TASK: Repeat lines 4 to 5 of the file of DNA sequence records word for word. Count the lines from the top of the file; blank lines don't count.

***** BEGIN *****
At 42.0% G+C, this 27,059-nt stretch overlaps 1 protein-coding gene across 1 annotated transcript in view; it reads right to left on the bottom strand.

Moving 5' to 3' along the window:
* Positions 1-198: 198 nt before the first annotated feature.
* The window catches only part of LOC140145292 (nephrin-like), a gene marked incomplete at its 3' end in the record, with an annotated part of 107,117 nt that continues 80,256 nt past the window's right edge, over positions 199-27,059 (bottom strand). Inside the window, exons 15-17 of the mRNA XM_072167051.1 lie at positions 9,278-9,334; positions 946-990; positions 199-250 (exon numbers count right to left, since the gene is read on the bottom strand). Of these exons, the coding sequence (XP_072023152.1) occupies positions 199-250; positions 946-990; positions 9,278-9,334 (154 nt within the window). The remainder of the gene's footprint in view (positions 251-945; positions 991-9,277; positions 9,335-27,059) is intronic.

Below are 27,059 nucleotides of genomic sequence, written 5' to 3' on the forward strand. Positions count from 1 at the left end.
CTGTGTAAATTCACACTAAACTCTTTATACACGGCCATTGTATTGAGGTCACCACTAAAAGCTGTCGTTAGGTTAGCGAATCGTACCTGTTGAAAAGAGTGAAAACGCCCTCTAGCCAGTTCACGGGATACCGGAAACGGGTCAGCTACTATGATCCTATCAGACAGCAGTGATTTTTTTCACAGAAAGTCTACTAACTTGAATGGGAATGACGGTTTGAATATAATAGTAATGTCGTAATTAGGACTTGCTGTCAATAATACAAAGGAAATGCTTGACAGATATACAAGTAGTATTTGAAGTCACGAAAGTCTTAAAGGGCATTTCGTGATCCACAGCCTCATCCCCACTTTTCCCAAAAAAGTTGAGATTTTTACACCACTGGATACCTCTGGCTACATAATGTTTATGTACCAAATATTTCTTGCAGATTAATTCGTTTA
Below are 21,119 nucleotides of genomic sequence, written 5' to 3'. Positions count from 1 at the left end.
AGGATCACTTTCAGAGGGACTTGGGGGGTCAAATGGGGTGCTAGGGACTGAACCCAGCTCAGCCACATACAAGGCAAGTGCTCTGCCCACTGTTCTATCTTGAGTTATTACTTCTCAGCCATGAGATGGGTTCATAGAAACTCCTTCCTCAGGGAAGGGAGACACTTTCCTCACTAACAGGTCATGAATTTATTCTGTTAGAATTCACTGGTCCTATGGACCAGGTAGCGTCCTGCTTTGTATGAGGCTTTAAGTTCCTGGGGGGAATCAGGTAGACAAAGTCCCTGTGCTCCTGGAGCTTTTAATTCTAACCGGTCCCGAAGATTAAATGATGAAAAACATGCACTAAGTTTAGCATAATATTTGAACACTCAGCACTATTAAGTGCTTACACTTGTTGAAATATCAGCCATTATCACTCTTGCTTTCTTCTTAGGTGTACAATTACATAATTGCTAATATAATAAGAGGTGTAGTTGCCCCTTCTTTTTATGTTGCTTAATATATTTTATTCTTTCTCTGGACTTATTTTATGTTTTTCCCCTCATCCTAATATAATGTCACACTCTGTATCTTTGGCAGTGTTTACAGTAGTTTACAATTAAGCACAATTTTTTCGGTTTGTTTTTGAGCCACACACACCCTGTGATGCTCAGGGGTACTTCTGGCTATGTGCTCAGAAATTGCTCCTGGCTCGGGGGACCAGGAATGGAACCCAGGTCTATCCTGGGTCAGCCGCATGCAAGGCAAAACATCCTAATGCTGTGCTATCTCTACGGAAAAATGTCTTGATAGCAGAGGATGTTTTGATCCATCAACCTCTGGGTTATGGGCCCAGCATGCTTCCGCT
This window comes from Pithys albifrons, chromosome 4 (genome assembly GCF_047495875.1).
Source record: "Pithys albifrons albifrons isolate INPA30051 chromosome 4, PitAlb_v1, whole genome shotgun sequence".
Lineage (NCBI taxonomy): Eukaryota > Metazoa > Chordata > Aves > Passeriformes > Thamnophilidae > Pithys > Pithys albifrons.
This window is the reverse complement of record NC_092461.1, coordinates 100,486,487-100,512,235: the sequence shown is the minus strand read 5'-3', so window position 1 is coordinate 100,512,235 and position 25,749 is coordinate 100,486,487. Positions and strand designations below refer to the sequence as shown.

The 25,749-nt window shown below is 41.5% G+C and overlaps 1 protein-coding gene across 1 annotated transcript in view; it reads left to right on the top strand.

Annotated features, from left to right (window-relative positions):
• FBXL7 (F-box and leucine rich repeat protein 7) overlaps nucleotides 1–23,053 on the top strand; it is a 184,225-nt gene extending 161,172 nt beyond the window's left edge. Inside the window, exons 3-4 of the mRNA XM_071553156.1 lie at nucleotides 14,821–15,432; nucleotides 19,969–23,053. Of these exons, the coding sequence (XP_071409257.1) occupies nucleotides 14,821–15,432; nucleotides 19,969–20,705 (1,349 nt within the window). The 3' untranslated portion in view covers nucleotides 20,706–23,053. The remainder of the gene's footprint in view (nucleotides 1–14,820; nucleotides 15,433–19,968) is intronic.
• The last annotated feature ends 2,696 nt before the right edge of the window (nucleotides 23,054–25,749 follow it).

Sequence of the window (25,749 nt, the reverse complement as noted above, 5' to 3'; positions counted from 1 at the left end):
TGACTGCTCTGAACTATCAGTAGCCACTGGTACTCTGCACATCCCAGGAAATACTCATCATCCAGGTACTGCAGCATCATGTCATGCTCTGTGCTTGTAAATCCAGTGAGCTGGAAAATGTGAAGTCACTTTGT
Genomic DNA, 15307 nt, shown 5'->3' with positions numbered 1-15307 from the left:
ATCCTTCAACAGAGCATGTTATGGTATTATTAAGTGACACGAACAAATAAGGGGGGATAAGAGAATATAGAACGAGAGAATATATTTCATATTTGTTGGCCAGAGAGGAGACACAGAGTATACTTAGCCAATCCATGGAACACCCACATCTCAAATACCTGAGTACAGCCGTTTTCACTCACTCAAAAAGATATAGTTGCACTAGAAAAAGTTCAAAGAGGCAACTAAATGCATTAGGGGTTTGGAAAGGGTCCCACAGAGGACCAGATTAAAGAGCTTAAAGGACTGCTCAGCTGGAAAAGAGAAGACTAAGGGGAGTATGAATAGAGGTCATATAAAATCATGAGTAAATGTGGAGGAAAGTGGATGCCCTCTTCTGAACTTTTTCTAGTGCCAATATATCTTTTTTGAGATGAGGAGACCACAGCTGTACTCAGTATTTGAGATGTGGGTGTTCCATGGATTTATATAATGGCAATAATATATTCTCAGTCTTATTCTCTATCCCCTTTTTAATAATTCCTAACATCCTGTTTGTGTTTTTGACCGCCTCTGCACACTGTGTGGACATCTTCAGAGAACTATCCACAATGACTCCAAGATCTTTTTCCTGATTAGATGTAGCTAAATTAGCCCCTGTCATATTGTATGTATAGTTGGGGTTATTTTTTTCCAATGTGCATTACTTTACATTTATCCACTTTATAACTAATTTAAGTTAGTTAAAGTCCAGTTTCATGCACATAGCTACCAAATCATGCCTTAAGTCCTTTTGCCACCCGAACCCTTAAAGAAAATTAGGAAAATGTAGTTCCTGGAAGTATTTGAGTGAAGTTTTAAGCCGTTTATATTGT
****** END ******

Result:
* The window catches only part of LOC140145292 (nephrin-like), a gene marked incomplete at its 3' end in the record, with an annotated part of 107,117 nt that continues 80,256 nt past the window's right edge, over positions 199-27,059 (bottom strand). Inside the window, exons 15-17 of the mRNA XM_072167051.1 lie at positions 9,278-9,334; positions 946-990; positions 199-250 (exon numbers count right to left, since the gene is read on the bottom strand). Of these exons, the coding sequence (XP_072023152.1) occupies positions 199-250; positions 946-990; positions 9,278-9,334 (154 nt within the window). The remainder of the gene's footprint in view (positions 251-945; positions 991-9,277; positions 9,335-27,059) is intronic.

Below are 27,059 nucleotides of genomic sequence, written 5' to 3' on the forward strand. Positions count from 1 at the left end.